Q. Who are some of your favorite detectives from literature and film and what do you like about them?

A. Bud White from Ellroy’s L.A. Confidential. I love his fierce, pissed-off vulnerability.

Lionel Essrog, the PI with Tourette syndrome in Jonathan Lethem’s Motherless Brooklyn, has to be one of the most unique, fully formed characters to pass through the genre in decades. He’s an unpredictable mess, you can’t look away.

And though he’s from comics and not a detective, I have to include the Punisher, particularly how Garth Ennis reconceived him. There’s something in train-off-the-tracks revenge narrative that gets me all worked up, and this one hits my sweet spot.

Q. Drew says that he writes potboilers and people read them as a totem against humanity’s collective fear of death. Do you share that opinion?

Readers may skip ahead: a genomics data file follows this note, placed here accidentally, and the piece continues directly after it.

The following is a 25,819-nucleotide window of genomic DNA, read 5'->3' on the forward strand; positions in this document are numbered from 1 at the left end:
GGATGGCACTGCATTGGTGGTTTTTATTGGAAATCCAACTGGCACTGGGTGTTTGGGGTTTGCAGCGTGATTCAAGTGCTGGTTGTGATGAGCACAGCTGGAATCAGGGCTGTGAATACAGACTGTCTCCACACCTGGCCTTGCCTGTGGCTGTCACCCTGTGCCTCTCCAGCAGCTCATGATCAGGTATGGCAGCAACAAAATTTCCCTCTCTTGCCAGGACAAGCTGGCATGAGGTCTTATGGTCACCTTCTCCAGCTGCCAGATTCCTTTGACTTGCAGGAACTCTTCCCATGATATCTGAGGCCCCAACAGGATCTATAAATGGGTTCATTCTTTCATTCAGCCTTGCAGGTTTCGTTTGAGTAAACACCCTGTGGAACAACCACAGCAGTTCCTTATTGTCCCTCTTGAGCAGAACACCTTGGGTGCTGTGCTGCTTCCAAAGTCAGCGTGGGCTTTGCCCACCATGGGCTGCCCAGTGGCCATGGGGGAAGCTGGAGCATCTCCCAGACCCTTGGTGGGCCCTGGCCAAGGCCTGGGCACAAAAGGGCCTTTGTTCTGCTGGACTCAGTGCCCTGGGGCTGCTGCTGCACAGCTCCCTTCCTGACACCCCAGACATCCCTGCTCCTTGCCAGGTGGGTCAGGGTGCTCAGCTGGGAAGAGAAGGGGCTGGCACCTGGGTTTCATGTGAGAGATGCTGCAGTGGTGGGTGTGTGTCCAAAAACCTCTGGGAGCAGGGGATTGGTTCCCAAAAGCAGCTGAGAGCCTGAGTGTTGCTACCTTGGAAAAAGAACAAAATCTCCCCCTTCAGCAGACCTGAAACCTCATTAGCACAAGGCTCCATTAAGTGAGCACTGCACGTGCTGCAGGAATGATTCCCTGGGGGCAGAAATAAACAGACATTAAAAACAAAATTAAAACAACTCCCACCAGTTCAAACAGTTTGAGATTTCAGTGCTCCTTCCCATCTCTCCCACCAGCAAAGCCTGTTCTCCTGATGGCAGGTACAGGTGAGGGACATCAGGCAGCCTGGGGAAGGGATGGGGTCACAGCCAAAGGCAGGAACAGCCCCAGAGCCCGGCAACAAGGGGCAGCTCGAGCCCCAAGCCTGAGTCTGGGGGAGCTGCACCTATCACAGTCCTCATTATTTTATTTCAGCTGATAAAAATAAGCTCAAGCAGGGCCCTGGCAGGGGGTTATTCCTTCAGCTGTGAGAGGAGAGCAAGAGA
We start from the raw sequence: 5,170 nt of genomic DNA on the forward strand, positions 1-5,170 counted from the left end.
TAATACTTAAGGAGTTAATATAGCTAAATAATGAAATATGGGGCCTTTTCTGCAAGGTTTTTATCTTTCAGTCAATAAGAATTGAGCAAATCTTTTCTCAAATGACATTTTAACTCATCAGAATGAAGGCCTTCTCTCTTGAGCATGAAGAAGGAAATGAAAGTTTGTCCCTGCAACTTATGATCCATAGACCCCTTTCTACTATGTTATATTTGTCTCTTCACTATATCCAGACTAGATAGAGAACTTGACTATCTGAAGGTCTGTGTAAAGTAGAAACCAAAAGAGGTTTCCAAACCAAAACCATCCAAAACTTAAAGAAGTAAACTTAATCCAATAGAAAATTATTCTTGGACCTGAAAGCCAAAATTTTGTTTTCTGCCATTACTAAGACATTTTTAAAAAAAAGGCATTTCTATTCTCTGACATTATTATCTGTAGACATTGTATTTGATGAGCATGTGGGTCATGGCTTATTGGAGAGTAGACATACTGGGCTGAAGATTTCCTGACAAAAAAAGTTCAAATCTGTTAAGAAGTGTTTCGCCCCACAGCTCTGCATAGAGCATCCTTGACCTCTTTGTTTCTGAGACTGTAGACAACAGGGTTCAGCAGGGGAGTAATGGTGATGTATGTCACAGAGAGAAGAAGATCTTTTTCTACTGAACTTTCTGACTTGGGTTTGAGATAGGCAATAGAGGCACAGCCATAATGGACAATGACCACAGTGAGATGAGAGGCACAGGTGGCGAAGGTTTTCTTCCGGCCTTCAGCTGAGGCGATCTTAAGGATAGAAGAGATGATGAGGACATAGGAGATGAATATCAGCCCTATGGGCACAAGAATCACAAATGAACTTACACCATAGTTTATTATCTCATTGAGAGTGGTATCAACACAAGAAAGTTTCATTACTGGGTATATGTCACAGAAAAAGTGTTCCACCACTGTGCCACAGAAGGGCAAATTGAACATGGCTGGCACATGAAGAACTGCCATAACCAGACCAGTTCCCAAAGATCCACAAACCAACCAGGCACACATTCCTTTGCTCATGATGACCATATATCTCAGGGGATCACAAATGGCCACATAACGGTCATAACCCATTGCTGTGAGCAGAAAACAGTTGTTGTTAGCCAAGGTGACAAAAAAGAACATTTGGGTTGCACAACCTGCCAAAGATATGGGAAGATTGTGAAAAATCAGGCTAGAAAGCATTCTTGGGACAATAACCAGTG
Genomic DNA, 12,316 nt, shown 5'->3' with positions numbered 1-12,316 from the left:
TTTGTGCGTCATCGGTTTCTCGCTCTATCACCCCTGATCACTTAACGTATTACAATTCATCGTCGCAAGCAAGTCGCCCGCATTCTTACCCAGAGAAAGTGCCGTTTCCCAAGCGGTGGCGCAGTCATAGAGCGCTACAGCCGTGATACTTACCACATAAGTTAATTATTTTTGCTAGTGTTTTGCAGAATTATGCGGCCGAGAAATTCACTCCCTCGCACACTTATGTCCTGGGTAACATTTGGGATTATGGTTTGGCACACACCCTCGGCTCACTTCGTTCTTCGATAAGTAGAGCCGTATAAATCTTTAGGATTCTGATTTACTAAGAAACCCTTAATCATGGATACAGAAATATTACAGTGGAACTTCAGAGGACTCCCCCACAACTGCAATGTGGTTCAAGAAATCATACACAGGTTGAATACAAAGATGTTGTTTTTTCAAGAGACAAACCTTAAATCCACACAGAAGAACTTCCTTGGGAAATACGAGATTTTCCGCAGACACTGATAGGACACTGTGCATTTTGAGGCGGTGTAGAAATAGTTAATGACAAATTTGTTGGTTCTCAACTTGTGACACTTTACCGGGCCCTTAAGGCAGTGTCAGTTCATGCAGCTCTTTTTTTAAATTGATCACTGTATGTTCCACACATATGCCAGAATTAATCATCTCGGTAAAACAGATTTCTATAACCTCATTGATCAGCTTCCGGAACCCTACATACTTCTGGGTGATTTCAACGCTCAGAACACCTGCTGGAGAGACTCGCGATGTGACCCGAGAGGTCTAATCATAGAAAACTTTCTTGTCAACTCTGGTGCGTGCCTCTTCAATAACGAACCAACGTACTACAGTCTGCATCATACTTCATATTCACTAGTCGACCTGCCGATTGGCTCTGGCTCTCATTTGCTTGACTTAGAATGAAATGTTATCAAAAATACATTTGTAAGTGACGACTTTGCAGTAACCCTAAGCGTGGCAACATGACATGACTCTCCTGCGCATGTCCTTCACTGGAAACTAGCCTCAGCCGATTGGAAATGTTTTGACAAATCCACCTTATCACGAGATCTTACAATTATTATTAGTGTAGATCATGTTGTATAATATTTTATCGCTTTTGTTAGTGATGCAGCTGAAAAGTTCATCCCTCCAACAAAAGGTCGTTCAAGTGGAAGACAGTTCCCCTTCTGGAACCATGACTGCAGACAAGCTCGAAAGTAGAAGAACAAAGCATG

A. Yes. Against death, and the whole human joke. We like things to fit. We like to close a book with hard answers, a notion of design or meaning. And I think good crime fiction gives you that. Really good crime fiction also gives you a peek through the torn fabric. It gives some answers, but also points to the unanswerable.

Q. You’ve written for television, film, and even comic books. How do those processes compare to novels?

A. They all offer different slants on narrative and require different muscles. Of course, the others are visual mediums, so they have to be tight and lean. You can’t get away with exposition, superfluous scenes, flabby structure. Of course, you shouldn’t try to in novels either, but it’s easier to get off course there, so working in these other fields helps me return to novels with renewed focus on what really drives a story. Comics are fascinating and challenging because you have to tell a whole story in snapshots. Plus, they soothe the inner geekboy.

Q. How would you compare The Crime Writer to your earlier work?

A. It’s drastically different. I’d never written in first person before, I think because I’d never felt that close to a character and the material. In most regards, The Crime Writer feels like a second first novel for me.